Cavalier PresentCavalier Presents


For The Love Of DogFor the Love of a Dog
By Amanda Brookfield
Publisher: Head of Zeus Ltd

After the death of her mother and the end of a new relationship leave her heartbroken, novelist Amanda Brookfield finds her once secure world imploding. As despair deepens, she latches onto the idea of getting a puppy just to revive her optimistic spirit.

Aware that her lifestyle will not suit becoming a dog-owner and warned by friends not to give up her freedom, Amanda nonetheless cannot resist Mabel, an eight week old cross breed puppy. Arming herself with an arsenal of equipment, she soon learns that there are no short-cuts to training and caring for a dog. In the daily challenges that ensue, the constant ups and downs, Amanda realises she is starting to come to terms with her bereavement and the prospect of facing the rest of her life alone.

For The Love of a Dog charts the bigger, more poignant story about the labour of emotional recovery after the trauma of loss. Mabel shines like a light throughout, the innocent architect of rebuilding her owner’s shattered self-belief. Mabel’s own journey is equally captivating, as she blossoms into a mischievous, endearing head-turner of a companion – as affectionate as she is glorious.

Cavalier HandbookThe Cavalier King Charles Spaniel Handbook
By Linda Whitwam

Linda Whitwam has written a series of books about dog breeds including the Labrador, Cocker Spaniel, Golden Retriever and Pug. She has just completed The Cavalier King Charles Handbook which is indeed a very comprehensive book. She has done an enormous amount of research in compiling this book by contacting quite a few established breeders both here in the UK and also in the States. She goes into great depth on caring for young puppies, training and exercise, feeding and health matters. This is probably one of the very best books for people who have recently brought a Cavalier into their home and also for potential puppy owners. There is also quite a lot of useful information for established Cavalier owners and is also the ideal book for breeders to recommend to puppy buyers. At the time of writing this page the exact date of publication is not known but it is highly likely to be around 10th December and would make the ideal Christmas present for anyone who loves Cavaliers. It will be available both here and in the States from Amazon.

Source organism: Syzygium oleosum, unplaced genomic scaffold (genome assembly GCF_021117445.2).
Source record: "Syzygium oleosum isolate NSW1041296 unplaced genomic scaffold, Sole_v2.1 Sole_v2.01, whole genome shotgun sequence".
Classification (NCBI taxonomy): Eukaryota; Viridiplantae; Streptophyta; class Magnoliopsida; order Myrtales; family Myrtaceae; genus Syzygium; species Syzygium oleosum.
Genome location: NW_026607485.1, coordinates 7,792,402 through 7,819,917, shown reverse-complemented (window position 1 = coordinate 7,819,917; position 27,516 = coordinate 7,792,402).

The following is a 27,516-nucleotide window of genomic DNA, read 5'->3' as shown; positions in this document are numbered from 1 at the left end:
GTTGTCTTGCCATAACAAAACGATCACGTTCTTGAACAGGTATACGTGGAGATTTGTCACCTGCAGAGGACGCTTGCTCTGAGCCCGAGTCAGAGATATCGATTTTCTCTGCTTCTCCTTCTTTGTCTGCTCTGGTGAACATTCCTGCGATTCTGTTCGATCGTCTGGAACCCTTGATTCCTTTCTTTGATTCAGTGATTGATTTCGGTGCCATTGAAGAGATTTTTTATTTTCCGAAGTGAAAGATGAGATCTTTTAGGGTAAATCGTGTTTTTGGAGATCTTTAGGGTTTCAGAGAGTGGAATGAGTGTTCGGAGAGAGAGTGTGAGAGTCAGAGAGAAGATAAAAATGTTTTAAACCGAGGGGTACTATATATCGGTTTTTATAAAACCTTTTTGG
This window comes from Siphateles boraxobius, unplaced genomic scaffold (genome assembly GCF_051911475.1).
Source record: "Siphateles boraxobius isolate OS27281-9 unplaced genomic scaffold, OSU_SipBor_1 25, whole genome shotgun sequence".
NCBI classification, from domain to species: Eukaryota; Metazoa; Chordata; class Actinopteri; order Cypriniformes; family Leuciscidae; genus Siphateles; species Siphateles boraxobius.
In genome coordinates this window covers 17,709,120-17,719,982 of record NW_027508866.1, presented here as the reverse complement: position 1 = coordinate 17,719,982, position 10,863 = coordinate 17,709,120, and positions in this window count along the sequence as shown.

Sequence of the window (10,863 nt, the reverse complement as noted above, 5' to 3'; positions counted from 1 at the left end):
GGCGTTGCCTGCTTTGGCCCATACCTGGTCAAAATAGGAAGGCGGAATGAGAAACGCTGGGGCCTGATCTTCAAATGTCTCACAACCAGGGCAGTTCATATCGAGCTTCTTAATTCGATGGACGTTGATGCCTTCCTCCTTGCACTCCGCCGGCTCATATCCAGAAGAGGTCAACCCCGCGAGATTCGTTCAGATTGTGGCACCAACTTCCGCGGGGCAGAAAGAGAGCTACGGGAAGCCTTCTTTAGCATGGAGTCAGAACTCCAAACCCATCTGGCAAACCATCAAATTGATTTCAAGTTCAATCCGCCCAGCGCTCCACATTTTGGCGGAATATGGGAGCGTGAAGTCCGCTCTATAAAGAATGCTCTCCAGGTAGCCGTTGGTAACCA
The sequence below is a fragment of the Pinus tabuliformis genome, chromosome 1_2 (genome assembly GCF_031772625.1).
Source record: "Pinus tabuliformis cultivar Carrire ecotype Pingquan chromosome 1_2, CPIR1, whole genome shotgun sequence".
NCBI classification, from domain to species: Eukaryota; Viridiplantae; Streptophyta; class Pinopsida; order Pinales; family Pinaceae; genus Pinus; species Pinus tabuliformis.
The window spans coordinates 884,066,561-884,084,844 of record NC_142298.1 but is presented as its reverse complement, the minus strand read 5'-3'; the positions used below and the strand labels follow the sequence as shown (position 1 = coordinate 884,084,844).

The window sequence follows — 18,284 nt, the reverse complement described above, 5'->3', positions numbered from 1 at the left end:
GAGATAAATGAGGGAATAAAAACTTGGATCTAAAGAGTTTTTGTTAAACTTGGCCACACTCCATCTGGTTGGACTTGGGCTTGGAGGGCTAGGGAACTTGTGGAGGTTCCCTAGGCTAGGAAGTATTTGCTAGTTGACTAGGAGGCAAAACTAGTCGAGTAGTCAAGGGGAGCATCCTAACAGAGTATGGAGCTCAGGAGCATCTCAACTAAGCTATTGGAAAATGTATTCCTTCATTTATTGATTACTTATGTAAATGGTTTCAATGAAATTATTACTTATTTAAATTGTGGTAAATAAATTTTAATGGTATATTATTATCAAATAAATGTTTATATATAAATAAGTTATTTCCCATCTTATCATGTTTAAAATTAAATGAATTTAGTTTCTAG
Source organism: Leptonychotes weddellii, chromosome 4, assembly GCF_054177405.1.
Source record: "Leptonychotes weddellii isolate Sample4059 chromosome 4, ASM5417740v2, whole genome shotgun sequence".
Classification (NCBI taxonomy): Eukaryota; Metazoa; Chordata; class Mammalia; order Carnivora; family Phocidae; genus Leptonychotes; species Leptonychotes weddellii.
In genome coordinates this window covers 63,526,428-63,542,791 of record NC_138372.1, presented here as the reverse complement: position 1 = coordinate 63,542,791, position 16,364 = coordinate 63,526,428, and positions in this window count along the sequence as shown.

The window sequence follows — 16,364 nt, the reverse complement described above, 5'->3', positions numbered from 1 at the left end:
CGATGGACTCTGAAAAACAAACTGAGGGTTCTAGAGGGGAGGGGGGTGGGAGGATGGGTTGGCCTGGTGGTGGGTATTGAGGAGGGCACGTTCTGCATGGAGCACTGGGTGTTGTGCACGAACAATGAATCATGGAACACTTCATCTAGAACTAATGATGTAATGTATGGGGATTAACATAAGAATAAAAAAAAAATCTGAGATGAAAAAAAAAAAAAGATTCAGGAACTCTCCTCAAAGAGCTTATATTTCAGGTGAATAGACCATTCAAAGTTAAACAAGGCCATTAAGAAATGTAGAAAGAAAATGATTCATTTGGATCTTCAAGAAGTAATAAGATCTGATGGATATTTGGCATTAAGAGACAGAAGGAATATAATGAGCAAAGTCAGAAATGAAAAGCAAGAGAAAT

Amazon UK:
Amazon USA:


Once again Barbara Garnett-Wilson and Roy Wilson have produced yet another superb calendar filled with brilliant artwork from painters of the past to contemporary artists. So beautifully produced that at the end of the year many of these pictures would be well worth framing.
To order please go to their website at where you can also see their fine selection of charming Cavalier note cards.

2019 Calendar


Photo Of The Month
"Who says that Cavaliers are merely lapdogs?"


"Dogs come into our lives to teach us about love, they depart to teach us about loss. A new dog never replaces an old dog. It merely expands the heart."

The season of good will is almost upon us. We expect that most of us are shopping for those ideal gifts. We hope that the season will bring family and friends closer so that we can share our festivities. Christmas is such a time when we all wish for tomorrow to be better than today. We hope that your dreams and expectations will be fulfilled. Here at Leogem we would like to wish all our readers all that you would wish for yourselves.

"We hope that peace, good health and happiness will follow you for Christmas
and the coming New Year."

Dennis and Tina

For further online Cavalier news and stories don’t forget to read some truly inspirational articles by logging on to the Pawz and Pray page at


If you have any questions about owning a Cavalier then click on the envelope to email Dennis and Tina who will only be too pleased to try and help you.

However please remember that we are not Vets or Lawyers so questions on these topics should be addressed to the professionals for advice.

Questions and answers that are of interest to other owners may be published on this page.

The Cavalier Club is not responsible for external website content.